Effect of Progesterone on Smoking Behavior in Male and Female Smokers

The safety and scientific validity of this study is the responsibility of the study sponsor and investigators. Listing a study does not mean it has been evaluated by the U.S. Federal Government. Read our disclaimer for details. Identifier: NCT00271206
Recruitment Status : Completed
First Posted : December 30, 2005
Last Update Posted : July 25, 2012
National Institute on Drug Abuse (NIDA)
Information provided by (Responsible Party):
Mehmet Sofuoglu, Yale University

Brief Summary:
Past research on nicotine addiction has shown that changes in estradiol and progesterone hormone levels during menstruation may cause women to respond differently than men to nicotine. The purpose of this study is to examine the effects of progesterone on smoking behavior, nicotine withdrawal symptoms, and the reinforcing effects of smoking in men and women addicted to nicotine.

Condition or disease Intervention/treatment Phase
Tobacco Use Disorder Drug: Progesterone Drug: sugar pill Phase 1

Detailed Description:

Nicotine addiction is a serious health problem. Almost 35 million people in the United States try to quit smoking each year, but less than 7 percent are successful. Many smokers report a "high" sensation, followed by a feeling of relaxation. Such positive reinforcement factors, combined with nicotine cravings, make it difficult to stop the use of nicotine products. Past research has suggested that women may experience fewer nicotine cravings and may be less affected by smoking's positive reinforcement factors when compared to men. Fluctuations in levels of the female hormones estradiol and progesterone during menstruation may play a role in determining how women are affected by nicotine. The purpose of this study is to examine the effects of a controlled oral dose of progesterone on smoking behavior, nicotine withdrawal symptoms, and nicotine-related positive reinforcement factors in nicotine dependent males and females.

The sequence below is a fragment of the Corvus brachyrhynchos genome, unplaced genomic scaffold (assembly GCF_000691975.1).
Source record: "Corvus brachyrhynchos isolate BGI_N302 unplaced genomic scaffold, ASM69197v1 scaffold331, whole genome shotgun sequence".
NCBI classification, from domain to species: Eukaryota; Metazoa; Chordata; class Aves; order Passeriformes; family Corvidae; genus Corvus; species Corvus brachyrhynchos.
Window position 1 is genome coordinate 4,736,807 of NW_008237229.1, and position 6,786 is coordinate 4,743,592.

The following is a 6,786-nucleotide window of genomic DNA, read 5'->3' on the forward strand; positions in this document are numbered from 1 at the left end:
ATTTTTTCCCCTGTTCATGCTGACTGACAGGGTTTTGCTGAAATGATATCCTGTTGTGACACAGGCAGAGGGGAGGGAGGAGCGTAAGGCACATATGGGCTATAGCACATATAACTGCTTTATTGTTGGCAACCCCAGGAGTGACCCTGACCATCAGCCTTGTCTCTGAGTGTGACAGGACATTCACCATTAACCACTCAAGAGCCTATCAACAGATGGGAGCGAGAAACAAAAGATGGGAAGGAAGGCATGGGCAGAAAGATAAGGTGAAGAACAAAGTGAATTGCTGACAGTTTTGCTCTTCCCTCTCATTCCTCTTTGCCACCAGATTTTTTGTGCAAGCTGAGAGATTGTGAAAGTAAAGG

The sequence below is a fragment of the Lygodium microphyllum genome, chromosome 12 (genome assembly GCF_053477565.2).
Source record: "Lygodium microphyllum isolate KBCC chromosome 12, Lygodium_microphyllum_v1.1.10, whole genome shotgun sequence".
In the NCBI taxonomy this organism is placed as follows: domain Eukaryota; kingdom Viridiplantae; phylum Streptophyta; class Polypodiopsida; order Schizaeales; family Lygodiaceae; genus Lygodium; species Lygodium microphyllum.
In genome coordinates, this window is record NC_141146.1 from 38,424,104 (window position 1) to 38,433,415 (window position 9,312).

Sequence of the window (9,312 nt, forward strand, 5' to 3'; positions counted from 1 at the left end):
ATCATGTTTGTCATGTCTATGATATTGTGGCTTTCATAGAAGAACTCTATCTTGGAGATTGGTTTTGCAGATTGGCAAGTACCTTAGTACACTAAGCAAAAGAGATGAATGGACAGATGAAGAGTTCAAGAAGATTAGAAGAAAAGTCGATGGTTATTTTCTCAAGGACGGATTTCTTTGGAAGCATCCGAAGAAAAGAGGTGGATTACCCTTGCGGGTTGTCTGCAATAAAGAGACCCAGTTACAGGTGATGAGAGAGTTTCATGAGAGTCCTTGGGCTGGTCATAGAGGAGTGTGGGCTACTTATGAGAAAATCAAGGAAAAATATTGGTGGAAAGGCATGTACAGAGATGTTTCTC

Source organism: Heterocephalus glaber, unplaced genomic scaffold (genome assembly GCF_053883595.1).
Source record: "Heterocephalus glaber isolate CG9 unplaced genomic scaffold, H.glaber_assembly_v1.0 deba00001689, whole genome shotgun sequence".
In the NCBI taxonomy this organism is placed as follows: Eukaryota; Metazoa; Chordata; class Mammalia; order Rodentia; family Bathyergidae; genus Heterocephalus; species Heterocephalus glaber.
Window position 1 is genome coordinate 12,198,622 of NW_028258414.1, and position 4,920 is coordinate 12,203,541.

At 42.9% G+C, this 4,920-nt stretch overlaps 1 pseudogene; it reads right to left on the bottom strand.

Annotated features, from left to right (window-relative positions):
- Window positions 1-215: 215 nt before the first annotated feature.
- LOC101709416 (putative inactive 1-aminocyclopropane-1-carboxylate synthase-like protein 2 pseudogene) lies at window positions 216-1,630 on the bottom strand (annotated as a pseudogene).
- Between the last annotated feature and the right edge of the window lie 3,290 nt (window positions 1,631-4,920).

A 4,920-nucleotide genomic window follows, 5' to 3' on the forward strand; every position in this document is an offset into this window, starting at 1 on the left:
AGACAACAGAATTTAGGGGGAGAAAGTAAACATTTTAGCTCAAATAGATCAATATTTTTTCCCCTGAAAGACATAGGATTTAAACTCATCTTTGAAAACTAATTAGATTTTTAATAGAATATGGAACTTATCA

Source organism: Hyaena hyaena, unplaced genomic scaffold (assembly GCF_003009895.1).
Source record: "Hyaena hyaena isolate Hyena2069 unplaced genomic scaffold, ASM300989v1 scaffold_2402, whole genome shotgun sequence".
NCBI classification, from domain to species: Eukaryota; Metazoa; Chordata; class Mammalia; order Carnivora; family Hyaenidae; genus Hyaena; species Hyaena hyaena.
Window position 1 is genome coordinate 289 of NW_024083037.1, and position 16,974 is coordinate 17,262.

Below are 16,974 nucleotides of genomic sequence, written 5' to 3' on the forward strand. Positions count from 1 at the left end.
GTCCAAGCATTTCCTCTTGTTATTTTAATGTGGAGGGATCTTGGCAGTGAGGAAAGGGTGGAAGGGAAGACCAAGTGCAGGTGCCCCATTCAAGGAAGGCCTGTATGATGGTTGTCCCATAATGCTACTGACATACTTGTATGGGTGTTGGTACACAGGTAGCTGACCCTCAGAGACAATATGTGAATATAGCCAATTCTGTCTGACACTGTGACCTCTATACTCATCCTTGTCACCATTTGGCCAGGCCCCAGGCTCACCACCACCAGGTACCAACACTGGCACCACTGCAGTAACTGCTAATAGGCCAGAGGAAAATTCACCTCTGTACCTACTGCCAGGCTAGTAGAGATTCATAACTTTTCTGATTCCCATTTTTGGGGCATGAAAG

In this 4-day study, participants will be randomly assigned to receive a daily dose of 200 mg of progesterone, 400 mg of progesterone, or placebo. All participants will abstain from smoking for Days 1 through 3. On Day 4, participants will take part in a smoking session, during which their smoking habits, including the number of puffs, duration of puffs, and number of cigarettes smoked, will be measured. Outcome measurements will include self-reports of cravings; carbon monoxide monitoring; and standardized questionnaires to assess nicotine withdrawal symptoms.

This study has been completed with 35 men and 30 women. With the final women completing in March of 2008. This protocol is complete and has been published.

Study Type : Interventional  (Clinical Trial)
Actual Enrollment : 65 participants
Allocation: Randomized
Intervention Model: Parallel Assignment
Masking: Double (Participant, Investigator)
Primary Purpose: Treatment
Official Title: Progesterone and the Effects of Nicotine
Study Start Date : September 2004
Actual Primary Completion Date : September 2008
Actual Study Completion Date : September 2008

Resource links provided by the National Library of Medicine

Arm Intervention/treatment
Active Comparator: Progesterone
200 mg to 400mg of progesterone
Drug: Progesterone
compared to placebo

Placebo Comparator: Sugar Pill
Will mirror active medication
Drug: sugar pill